For fans of C.J. Box's Joe Pickett series, a fabulous historical mystery series set in early America.
“Deeply imagined and intricately plotted, A Stranger Here Below marries richly textured historical fiction with the urgency of a mystery novel. Fergus knows certain things, deep in the bone: horses, hunting, the folkways of rural places, and he weaves this wisdom into a stirring tale.” – Geraldine Brooks, author of March and People of the Book
Set in 1835 in the Pennsylvania town of Adamant, Fergus’s first novel in a new mystery series introduces Sheriff Gideon Stoltz, who, as a young deputy, is thrust into his position by the death of the previous sheriff. Gideon faces his first real challenge as death rocks the small town again when the respected judge Hiram Biddle commits suicide. No one is more distraught than Gideon, whom the old judge had befriended as a mentor and hunting partner. Gideon is regarded with suspicion as an outsider: he’s new to town, and Pennsylvania Dutch in the back-country Scotch-Irish settlement. And he found the judge’s body.
Making things even tougher is the way the judge’s death stirs up vivid memories of Gideon’s mother’s murder, the trauma that drove him west from his home in the settled Dutch country of eastern Pennsylvania. He had also discovered her body.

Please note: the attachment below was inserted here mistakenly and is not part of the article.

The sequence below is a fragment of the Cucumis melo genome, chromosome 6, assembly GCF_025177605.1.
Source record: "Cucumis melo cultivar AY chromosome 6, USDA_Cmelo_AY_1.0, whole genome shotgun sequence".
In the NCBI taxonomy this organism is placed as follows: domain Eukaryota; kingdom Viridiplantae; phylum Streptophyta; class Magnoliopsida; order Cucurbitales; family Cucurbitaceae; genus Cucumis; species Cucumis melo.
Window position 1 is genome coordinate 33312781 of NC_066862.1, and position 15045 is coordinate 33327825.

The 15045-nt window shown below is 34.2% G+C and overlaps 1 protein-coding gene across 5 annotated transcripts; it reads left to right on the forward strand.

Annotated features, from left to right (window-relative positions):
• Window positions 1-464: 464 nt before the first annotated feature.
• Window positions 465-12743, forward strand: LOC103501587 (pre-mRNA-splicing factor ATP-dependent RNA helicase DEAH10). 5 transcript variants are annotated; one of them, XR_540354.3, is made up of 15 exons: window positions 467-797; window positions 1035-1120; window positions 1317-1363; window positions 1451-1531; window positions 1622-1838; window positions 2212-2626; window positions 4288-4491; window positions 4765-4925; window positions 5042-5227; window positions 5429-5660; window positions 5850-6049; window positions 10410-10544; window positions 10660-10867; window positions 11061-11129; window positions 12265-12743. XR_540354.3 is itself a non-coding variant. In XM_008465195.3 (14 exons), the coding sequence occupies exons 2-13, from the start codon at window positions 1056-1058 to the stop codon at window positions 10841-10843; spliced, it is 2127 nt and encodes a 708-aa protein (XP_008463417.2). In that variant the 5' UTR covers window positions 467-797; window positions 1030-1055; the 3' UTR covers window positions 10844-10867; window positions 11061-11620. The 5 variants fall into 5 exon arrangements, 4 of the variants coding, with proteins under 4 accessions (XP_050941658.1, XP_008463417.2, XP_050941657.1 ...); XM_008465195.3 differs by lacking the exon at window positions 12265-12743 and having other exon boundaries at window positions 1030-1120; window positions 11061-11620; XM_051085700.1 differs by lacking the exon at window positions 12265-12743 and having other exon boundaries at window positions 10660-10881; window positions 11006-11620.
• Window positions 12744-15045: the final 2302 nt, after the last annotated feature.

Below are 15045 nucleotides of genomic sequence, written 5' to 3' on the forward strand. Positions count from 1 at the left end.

At first Gideon simply wants to learn why Judge Biddle killed himself. But as he finds out more about the judge’s past, he realizes that his friend's suicide was spurred by much more than the man’s despair. Gideon’s quest soon becomes more complex as it takes him down a dangerous path into the past.
A Stranger Here Below is so atmospheric, so compelling and convincing, that readers will taste the grit of the dirt roads, cringe at the unsanitary conditions and medical superstitions that inflame a flu epidemic, and marvel at the immensely arduous task of carrying out an investigation using the primitive tools of the early 1800s. Fergus leaves us breathlessly waiting for the next Gideon Stoltz mystery.
Charles Fergus is the author of seventeen books. The book review editor for Shooting Sportsman magazine, he has written for publications as various as Pennsylvania Game News,Audubon , Country Journal , Gray’s Sporting Journal , Yale Review , and the New York Times . A Stranger Here Below, his first mystery, is influenced by the personal tragedy of his own mother's murder. Fergus lives in Vermont's Northeast Kingdom with his wife, the writer Nancy Marie Brown, and four Icelandic horses.